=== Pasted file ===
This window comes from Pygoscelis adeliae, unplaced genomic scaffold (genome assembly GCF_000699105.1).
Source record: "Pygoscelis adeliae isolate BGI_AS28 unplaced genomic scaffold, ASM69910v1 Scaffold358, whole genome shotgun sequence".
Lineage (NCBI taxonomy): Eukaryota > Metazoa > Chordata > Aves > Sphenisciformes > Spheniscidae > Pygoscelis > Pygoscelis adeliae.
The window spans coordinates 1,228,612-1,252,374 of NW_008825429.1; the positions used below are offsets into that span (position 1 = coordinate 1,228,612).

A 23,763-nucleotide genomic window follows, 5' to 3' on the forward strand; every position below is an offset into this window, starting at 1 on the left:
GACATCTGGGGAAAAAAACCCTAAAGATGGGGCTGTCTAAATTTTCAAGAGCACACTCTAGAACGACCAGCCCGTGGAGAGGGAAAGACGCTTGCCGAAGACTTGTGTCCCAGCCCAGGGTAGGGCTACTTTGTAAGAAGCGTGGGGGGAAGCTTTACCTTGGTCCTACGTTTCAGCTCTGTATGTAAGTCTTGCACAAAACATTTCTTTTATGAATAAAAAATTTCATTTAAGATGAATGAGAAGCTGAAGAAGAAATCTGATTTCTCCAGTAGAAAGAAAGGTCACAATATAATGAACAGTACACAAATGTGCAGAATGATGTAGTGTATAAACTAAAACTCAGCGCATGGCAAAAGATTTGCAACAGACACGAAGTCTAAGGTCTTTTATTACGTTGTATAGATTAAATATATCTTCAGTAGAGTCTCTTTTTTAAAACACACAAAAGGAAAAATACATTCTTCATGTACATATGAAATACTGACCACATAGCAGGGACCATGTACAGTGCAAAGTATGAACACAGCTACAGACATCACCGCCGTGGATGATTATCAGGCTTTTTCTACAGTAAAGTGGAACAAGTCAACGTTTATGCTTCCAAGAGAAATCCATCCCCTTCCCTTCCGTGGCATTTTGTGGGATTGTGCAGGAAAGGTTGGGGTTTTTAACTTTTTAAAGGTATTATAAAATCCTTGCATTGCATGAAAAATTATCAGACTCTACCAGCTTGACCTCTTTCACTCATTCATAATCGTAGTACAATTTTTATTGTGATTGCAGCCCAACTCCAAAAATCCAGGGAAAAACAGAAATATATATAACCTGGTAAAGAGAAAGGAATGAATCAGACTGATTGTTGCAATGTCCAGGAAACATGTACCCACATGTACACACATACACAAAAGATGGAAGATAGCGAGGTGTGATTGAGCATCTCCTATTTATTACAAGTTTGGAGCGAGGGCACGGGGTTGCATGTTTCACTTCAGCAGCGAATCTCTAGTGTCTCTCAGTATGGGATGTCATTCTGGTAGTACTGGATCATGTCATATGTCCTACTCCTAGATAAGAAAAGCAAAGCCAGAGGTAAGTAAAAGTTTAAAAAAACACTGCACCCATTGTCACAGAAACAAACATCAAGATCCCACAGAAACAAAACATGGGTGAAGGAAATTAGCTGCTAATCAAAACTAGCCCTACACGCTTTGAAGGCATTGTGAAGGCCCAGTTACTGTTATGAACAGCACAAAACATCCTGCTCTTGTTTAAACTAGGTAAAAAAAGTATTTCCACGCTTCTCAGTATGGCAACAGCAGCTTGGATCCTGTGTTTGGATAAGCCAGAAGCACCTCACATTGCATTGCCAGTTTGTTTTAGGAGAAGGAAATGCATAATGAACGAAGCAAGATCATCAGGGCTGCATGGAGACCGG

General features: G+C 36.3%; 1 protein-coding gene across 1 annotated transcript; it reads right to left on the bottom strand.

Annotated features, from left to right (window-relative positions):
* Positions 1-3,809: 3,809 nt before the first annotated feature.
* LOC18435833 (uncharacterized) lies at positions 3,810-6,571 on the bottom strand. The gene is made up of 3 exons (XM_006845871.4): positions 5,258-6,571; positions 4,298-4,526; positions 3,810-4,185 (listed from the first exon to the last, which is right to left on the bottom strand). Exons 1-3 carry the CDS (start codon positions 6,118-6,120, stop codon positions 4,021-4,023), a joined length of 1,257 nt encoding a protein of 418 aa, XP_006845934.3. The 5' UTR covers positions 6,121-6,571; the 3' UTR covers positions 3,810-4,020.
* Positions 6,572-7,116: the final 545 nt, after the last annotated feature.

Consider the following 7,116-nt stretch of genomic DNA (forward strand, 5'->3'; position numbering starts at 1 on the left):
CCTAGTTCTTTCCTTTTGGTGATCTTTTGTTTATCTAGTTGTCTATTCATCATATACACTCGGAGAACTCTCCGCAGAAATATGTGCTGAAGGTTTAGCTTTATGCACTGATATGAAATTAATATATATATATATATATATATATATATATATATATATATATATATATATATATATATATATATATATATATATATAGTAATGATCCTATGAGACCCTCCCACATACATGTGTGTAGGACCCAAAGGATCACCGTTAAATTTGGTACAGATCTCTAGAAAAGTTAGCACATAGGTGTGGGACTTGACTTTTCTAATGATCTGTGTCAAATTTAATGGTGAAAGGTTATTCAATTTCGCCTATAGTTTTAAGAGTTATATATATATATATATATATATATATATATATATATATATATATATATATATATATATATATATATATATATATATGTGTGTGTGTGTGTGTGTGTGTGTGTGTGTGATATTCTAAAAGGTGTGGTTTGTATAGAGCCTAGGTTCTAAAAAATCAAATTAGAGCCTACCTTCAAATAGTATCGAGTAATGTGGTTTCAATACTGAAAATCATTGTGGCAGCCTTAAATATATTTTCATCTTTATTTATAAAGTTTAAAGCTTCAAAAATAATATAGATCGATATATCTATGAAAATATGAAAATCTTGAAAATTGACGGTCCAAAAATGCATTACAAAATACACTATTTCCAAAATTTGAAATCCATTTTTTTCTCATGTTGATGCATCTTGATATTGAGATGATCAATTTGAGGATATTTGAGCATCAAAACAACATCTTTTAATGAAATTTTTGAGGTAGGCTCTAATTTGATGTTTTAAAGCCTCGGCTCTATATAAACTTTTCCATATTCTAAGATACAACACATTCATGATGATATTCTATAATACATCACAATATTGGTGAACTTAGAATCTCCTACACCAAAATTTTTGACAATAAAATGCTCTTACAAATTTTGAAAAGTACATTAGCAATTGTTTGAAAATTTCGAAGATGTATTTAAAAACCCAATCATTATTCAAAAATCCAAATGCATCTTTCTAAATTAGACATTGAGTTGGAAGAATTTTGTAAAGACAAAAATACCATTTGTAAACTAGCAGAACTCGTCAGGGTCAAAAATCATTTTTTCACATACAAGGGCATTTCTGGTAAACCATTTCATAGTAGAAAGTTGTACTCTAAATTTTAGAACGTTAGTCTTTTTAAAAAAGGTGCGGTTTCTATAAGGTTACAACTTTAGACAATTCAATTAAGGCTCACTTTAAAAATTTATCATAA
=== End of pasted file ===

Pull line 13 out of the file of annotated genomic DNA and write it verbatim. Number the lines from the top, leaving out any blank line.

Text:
CCTAGTTCTTTCCTTTTGGTGATCTTTTGTTTATCTAGTTGTCTATTCATCATATACACTCGGAGAACTCTCCGCAGAAATATGTGCTGAAGGTTTAGCTTTATGCACTGATATGAAATTAATATATATATATATATATATATATATATATATATATATATATATATATATATATATATATATATATATATATATATAGTAATGATCCTATGAGACCCTCCCACATACATGTGTGTAGGACCCAAAGGATCACCGTTAAATTTGGTACAGATCTCTAGAAAAGTTAGCACATAGGTGTGGGACTTGACTTTTCTAATGATCTGTGTCAAATTTAATGGTGAAAGGTTATTCAATTTCGCCTATAGTTTTAAGAGTTATATATATATATATATATATATATATATATATATATATATATATATATATATATATATATATATATATATATATATGTGTGTGTGTGTGTGTGTGTGTGTGTGTGTGATATTCTAAAAGGTGTGGTTTGTATAGAGCCTAGGTTCTAAAAAATCAAATTAGAGCCTACCTTCAAATAGTATCGAGTAATGTGGTTTCAATACTGAAAATCATTGTGGCAGCCTTAAATATATTTTCATCTTTATTTATAAAGTTTAAAGCTTCAAAAATAATATAGATCGATATATCTATGAAAATATGAAAATCTTGAAAATTGACGGTCCAAAAATGCATTACAAAATACACTATTTCCAAAATTTGAAATCCATTTTTTTCTCATGTTGATGCATCTTGATATTGAGATGATCAATTTGAGGATATTTGAGCATCAAAACAACATCTTTTAATGAAATTTTTGAGGTAGGCTCTAATTTGATGTTTTAAAGCCTCGGCTCTATATAAACTTTTCCATATTCTAAGATACAACACATTCATGATGATATTCTATAATACATCACAATATTGGTGAACTTAGAATCTCCTACACCAAAATTTTTGACAATAAAATGCTCTTACAAATTTTGAAAAGTACATTAGCAATTGTTTGAAAATTTCGAAGATGTATTTAAAAACCCAATCATTATTCAAAAATCCAAATGCATCTTTCTAAATTAGACATTGAGTTGGAAGAATTTTGTAAAGACAAAAATACCATTTGTAAACTAGCAGAACTCGTCAGGGTCAAAAATCATTTTTTCACATACAAGGGCATTTCTGGTAAACCATTTCATAGTAGAAAGTTGTACTCTAAATTTTAGAACGTTAGTCTTTTTAAAAAAGGTGCGGTTTCTATAAGGTTACAACTTTAGACAATTCAATTAAGGCTCACTTTAAAAATTTATCATAA